South Africa Office of Tourism //
World Factbook WIP
World Factbook WIP
What follows is process work for the South Africa Office of Tourism World Factbook, an 8.5x11 coffee-table style book meant to remind viewers of their trip to South Africa and the special memories made through it. Text from the book is sourced from the CIA World Factbook, but the look and feel of the book should be cohesive with the brand guidelines as well as other collateral made for the brand.
Setting up the template for the book in InDesign, using Blurb.
Making a document just for text from the CIA World Factbook. When pasted from the website, the text took up about 11 full pages. Now, have to go through the copy and pull out footnote markers and old dates that aren't supposed to be there.
Began mindmapping some design and purpose ideas for the book. Revisiting my persona, newlywed couple Tom and Peter, is important to me, while also showing South Africa through an authentic lens that is sure to remind viewers of the unforgettable experiences had on their trip.
In beginning to build my design inventory, I knew the best person to reach out to first, and fortunately, they're my family. My cousin, Lindsay, met her husband, Jaques while living in South Africa, and they eventually had a daughter, Alice. Jaques was born and raised in Johannesburg, but lived in Durban most of his life. Although they settled in the states, they visit South Africa frequently to see Jaques' family. Jaques was excited when I mentioned this project to him, so I reached out looking for a few photos to use in the factbook to substitute the typical stock photography.
Luckily Jaques was super helpful in sharing photos. In fact...
...he shared about 300 of them! Scrolling through these, I am so excited to not only provide some visual language to describe the beauty that embodies this country, but to tell a story—one of love, family, and adventure for all. And I believe Jaques' story is one that many will resonate with, especially viewers like Tom and Peter.
First moodboard of my favorite images sent to me so far by Jaques. I know I definitely want to show the beauty of the country through a local's eye, which includes both landscape and lifestyle shots.
Second moodboard of textures and patterns that really stick out to me when thinking about the factbook. One thing to note is that any texture/pattern use will be within my designated color guide, instead of the bright, rainbow tones seen here.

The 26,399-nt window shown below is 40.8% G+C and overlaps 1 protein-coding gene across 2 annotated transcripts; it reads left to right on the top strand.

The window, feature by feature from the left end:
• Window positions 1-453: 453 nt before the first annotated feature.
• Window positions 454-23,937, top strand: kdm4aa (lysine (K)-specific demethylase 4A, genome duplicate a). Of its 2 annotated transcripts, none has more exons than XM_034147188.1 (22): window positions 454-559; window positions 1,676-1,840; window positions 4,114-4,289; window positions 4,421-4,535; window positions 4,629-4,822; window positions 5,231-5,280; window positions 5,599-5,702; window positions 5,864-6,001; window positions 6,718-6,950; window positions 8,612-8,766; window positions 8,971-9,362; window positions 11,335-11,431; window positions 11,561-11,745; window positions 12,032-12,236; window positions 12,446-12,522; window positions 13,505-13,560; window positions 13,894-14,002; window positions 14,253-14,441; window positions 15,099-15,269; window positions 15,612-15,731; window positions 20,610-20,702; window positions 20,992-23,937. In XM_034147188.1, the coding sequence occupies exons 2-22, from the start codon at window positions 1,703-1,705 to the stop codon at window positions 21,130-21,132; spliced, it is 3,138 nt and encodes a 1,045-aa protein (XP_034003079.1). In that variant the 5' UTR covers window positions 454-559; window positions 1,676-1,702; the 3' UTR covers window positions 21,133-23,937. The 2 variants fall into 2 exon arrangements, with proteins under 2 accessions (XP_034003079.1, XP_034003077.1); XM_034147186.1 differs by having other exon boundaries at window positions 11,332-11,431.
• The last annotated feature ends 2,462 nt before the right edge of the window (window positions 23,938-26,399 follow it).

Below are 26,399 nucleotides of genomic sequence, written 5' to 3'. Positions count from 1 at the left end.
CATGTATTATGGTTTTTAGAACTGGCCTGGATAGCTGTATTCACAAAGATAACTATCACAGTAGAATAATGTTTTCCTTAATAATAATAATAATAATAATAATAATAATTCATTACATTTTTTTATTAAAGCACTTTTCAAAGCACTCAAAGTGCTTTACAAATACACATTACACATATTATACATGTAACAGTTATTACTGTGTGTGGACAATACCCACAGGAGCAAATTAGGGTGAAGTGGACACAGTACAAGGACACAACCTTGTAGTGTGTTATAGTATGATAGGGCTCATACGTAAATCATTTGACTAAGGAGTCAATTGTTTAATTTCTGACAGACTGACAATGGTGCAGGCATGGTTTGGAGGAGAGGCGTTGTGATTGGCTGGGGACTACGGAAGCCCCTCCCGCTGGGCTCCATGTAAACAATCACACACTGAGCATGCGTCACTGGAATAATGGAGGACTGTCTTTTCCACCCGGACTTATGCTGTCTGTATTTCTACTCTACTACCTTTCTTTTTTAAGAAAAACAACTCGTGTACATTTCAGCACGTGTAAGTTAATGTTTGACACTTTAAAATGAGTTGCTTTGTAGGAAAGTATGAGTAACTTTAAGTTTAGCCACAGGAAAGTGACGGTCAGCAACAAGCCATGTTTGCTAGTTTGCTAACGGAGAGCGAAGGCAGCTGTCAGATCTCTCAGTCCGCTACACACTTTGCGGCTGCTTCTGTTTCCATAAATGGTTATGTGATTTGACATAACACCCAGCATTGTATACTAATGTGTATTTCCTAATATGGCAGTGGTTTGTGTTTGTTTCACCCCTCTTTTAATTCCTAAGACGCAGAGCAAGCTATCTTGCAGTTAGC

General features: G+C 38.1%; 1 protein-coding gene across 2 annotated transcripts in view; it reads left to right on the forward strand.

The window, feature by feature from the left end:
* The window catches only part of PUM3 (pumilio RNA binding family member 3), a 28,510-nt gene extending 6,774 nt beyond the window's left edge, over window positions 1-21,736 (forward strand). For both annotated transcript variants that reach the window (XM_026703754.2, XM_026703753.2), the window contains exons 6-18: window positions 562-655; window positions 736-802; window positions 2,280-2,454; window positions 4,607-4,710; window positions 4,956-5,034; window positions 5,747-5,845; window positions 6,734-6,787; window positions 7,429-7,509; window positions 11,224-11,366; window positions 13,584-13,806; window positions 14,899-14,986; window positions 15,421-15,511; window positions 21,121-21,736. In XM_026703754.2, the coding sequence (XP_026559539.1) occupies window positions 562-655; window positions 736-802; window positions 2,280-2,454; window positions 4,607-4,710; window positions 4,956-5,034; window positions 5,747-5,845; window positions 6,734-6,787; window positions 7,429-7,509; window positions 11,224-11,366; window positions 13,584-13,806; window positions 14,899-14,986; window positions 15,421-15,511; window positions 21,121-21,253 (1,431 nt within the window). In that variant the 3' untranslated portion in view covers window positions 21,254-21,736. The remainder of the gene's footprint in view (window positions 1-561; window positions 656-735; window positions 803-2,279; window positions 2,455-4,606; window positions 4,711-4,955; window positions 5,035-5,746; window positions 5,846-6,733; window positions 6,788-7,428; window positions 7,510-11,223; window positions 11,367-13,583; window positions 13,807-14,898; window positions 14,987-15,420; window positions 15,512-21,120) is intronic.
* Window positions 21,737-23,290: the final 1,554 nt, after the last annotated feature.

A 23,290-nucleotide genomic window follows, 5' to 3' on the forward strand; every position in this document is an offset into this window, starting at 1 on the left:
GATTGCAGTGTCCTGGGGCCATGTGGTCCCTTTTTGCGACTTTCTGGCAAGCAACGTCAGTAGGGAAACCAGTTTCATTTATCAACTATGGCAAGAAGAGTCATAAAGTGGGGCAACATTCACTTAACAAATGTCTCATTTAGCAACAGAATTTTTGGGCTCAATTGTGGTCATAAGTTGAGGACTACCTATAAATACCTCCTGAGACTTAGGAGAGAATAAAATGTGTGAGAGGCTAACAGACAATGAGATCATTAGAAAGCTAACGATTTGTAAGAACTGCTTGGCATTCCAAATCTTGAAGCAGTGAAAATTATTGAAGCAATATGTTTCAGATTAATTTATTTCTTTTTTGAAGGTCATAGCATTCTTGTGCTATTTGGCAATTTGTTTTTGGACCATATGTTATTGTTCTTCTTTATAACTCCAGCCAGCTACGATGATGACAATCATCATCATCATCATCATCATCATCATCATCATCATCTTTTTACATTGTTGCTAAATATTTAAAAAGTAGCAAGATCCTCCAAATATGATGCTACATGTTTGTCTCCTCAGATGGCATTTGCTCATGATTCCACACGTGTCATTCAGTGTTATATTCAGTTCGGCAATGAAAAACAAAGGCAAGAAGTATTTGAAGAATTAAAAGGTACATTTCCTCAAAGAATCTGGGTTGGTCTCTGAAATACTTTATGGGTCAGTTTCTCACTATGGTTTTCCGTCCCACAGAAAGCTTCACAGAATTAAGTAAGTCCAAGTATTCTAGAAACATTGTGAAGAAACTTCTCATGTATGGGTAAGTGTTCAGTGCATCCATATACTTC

Third moodboard with some preliminary thoughts on data visualization. I'm sure this board will grow over time as I get deeper into my designs and begin looking for other solutions. The thoughts so far? Simplicity and innovation. Something as simple as a basic pie chart, but upped a little bit in creativity. People come to SA because it's easy to travel; people speak English and transportation is straightforward. Your vacation isn't complicated, so the data shouldn't be, either.
Sketches for factbook cover and back cover. Planning on using Jaques' photos (particularly the ones of the plane or the coastline) to do so, and incorporating pattern in with the photo.
Hoping to spotlight one of South Africa's most unique traits in the chapter/section pages within the factbook: the fact that it has 11 official languages. These sketches experiment with including all 11 translations with the section body copy in a cohesive manner.
Began to experiment setting up one of the most text-heavy spreads of the book: SA History. I'd like to try and communicate it through a timeline, rather than a block of text, so I'm trying out different solutions to the timeline here. Should it be a literal line, in the form of a photo or vector pattern, or should it be just a suggestion of a timeline, keeping the integrity of the grid?
I took what I had sketched last night and decided to start laying out the order of the book, in order to give me an idea of how many pages each topic would warrant, and the amount of information per page. After doing this, I know I'm not done with research, but I'd like to dive in to designing and laying out spreads in InDesign so I can take a full inventory and know which topics to research more.